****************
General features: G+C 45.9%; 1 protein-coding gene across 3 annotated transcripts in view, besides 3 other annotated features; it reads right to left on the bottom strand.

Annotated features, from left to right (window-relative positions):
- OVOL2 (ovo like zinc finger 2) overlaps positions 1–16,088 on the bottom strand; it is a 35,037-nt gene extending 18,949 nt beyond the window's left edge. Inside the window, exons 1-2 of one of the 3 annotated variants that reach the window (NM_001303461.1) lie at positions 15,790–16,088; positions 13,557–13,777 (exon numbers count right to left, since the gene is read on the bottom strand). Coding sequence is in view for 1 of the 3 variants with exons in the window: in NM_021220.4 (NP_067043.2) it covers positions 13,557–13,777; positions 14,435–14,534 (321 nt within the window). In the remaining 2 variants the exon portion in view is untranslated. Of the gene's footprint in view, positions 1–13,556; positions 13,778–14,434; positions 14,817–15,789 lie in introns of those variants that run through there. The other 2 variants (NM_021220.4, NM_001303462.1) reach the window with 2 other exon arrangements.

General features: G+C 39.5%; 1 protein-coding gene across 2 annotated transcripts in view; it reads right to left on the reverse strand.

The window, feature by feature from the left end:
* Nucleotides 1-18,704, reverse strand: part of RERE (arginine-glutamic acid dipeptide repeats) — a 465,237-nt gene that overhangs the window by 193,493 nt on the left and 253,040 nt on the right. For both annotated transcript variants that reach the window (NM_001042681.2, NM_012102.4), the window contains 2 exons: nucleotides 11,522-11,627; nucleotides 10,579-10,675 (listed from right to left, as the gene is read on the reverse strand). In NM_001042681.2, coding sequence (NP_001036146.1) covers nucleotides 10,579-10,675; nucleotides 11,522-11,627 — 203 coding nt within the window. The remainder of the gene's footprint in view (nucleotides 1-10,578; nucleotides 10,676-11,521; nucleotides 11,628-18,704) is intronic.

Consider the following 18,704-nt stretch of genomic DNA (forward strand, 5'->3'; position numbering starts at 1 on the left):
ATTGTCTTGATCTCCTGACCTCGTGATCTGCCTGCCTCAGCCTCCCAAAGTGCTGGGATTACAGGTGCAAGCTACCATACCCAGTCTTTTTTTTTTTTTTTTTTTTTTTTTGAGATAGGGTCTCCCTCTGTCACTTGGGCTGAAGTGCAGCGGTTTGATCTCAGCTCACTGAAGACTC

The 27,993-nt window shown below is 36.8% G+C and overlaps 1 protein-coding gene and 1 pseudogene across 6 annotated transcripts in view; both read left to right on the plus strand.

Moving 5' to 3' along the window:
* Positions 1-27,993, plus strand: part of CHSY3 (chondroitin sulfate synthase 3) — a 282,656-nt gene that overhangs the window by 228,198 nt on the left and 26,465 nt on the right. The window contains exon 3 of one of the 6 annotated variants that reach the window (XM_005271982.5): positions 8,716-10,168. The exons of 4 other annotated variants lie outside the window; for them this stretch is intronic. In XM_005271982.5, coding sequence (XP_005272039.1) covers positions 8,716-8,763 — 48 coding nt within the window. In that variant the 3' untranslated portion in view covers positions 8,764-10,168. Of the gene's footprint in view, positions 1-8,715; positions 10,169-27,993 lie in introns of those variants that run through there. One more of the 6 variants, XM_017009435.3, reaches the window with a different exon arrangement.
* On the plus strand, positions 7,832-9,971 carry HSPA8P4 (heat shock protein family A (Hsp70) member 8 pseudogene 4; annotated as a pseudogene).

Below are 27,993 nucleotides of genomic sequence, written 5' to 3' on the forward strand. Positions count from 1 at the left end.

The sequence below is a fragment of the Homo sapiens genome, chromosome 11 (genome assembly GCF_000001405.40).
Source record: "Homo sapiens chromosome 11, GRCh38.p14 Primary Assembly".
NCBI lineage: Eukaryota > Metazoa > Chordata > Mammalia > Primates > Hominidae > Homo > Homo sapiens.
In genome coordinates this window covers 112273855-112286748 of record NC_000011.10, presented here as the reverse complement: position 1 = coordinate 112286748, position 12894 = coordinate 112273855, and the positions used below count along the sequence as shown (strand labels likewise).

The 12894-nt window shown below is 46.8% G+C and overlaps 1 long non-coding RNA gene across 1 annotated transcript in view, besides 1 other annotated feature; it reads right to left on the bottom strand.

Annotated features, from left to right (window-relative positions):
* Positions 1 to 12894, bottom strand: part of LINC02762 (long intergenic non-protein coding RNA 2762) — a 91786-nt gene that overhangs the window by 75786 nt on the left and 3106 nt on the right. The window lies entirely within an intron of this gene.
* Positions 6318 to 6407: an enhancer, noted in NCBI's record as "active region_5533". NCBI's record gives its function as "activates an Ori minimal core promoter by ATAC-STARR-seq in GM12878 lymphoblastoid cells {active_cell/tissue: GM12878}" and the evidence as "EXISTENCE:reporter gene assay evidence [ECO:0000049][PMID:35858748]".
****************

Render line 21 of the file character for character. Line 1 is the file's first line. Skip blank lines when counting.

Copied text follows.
* Positions 6318 to 6407: an enhancer, noted in NCBI's record as "active region_5533". NCBI's record gives its function as "activates an Ori minimal core promoter by ATAC-STARR-seq in GM12878 lymphoblastoid cells {active_cell/tissue: GM12878}" and the evidence as "EXISTENCE:reporter gene assay evidence [ECO:0000049][PMID:35858748]".